Di Bawoh Rang Ikang Kering
Random Ramblings of A Retired Retainer


Friday, April 01, 2005
When Pok Jak was a small boy, he was very shy. He was practically invisible and I rarely see him in the house whenever my father and I dropped by his house to pick up his father, Tok Penghulu Cek Ming to go hunting. Pok Jak's father was my father's faithful hunting companion although he never owned a shotgun. I guessed my father needed a short man to get around the tendrils of the jungle to retrieve wounded jungle fowls and other game.

I noticed Pok Jak again when I took my children back to Merang. The gurgling stream that Elida, Elisa, Dalia and Firhad splashed in while hunting for ikang palla putih was near Pok Jak's house. By then, Pok Jak already owned a small lorry, transporting stuffs in and out of Merang.

When tourists started to flood Merang on their way to Redang or Lang Tengah, Pok Jak already owned a boat and had the concessions to a couple of chalets. He sold the family house by the beach and built a better house further inland. He also bought a used Mercedes and became the chairman of the Fishermen's Association. Not bad for someone who did not finish secondary school. Then Pok Jak found out he got diabetes. The disease did not respond to any of the treatment that he went everywhere for. Now, it has affected his eyes. Pok Jak can no longer drive me in his Mercedes from the airport. He can barely recognizes me until I spoke to him.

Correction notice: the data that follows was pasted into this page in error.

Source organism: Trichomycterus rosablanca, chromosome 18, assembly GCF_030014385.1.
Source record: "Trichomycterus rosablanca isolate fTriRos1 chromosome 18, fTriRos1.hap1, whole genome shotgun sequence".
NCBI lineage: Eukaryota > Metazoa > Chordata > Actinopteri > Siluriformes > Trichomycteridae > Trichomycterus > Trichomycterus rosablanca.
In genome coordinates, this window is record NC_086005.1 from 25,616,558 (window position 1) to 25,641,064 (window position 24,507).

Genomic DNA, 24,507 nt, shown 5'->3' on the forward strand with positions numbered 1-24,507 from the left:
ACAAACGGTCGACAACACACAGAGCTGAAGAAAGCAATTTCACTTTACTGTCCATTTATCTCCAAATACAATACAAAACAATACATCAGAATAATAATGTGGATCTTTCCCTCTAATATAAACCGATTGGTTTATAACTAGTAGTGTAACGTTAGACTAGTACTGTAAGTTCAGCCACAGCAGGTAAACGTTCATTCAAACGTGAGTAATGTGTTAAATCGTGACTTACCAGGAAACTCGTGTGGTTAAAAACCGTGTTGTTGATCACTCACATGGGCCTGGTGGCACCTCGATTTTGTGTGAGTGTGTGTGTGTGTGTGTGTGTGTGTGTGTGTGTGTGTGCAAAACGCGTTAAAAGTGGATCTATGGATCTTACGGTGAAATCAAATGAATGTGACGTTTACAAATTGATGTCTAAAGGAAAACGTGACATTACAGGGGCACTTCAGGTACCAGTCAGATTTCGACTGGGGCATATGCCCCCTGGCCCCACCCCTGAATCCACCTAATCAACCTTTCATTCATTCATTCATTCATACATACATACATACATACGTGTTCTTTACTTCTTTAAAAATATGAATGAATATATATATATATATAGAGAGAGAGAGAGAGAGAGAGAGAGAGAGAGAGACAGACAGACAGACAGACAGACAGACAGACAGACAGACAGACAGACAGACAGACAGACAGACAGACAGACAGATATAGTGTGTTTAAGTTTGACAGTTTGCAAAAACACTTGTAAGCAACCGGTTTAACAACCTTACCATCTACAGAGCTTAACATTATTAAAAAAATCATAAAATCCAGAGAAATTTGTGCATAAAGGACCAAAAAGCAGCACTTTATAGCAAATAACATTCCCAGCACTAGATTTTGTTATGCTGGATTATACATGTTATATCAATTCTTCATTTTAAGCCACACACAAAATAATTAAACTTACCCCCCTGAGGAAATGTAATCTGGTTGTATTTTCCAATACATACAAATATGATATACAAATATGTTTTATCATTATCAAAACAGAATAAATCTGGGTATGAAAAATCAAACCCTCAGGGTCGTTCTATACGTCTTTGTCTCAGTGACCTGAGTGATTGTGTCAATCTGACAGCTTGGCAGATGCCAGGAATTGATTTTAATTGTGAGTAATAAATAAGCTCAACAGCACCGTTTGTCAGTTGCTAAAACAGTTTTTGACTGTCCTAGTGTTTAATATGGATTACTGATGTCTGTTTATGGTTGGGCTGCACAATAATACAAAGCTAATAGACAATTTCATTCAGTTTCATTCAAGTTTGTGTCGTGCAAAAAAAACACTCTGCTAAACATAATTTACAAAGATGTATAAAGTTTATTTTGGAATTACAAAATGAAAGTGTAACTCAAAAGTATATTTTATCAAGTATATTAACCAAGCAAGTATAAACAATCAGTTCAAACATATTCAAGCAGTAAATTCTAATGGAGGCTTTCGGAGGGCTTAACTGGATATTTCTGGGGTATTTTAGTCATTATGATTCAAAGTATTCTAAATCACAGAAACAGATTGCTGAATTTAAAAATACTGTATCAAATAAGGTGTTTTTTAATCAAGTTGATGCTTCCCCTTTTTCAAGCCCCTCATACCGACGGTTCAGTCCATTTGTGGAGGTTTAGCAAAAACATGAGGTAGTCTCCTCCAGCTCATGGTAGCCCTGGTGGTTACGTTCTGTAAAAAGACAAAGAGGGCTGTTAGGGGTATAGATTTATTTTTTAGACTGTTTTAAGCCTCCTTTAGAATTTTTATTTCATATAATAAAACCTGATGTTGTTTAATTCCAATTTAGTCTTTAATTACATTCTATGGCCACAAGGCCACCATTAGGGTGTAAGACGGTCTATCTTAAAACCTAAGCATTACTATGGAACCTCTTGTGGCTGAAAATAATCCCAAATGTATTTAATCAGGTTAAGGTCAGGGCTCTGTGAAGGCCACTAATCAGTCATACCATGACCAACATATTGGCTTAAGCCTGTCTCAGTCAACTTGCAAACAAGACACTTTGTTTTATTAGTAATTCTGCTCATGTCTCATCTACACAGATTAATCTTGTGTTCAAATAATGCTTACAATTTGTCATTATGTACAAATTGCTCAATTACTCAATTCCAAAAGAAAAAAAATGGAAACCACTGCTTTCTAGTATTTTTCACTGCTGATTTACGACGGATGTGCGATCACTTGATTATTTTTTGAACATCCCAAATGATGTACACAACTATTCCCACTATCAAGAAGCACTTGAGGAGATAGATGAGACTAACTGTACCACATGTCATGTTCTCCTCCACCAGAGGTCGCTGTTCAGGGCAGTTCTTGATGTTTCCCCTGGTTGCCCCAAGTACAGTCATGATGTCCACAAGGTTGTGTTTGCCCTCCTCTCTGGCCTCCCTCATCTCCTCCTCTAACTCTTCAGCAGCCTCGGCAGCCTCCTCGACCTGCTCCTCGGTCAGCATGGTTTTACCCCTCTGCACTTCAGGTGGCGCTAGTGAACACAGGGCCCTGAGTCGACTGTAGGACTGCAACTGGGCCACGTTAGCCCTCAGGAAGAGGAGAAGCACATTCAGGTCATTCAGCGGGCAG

Any other person would have stayed home and enjoyed the fruits of his labour. Not Pok Jak. Last week, when I stopped at Merang, I found him as usual, in a coffee shop by the jetty, waiting for tourists to come and be loaded onto his boat and sent to the chalets recommended by him. He has learnt new skills. He learned how to "feel" the worth of each paper money and he learned to recognize the sound of his boat. Pok Jak won't lie down and give up. There is no money in it.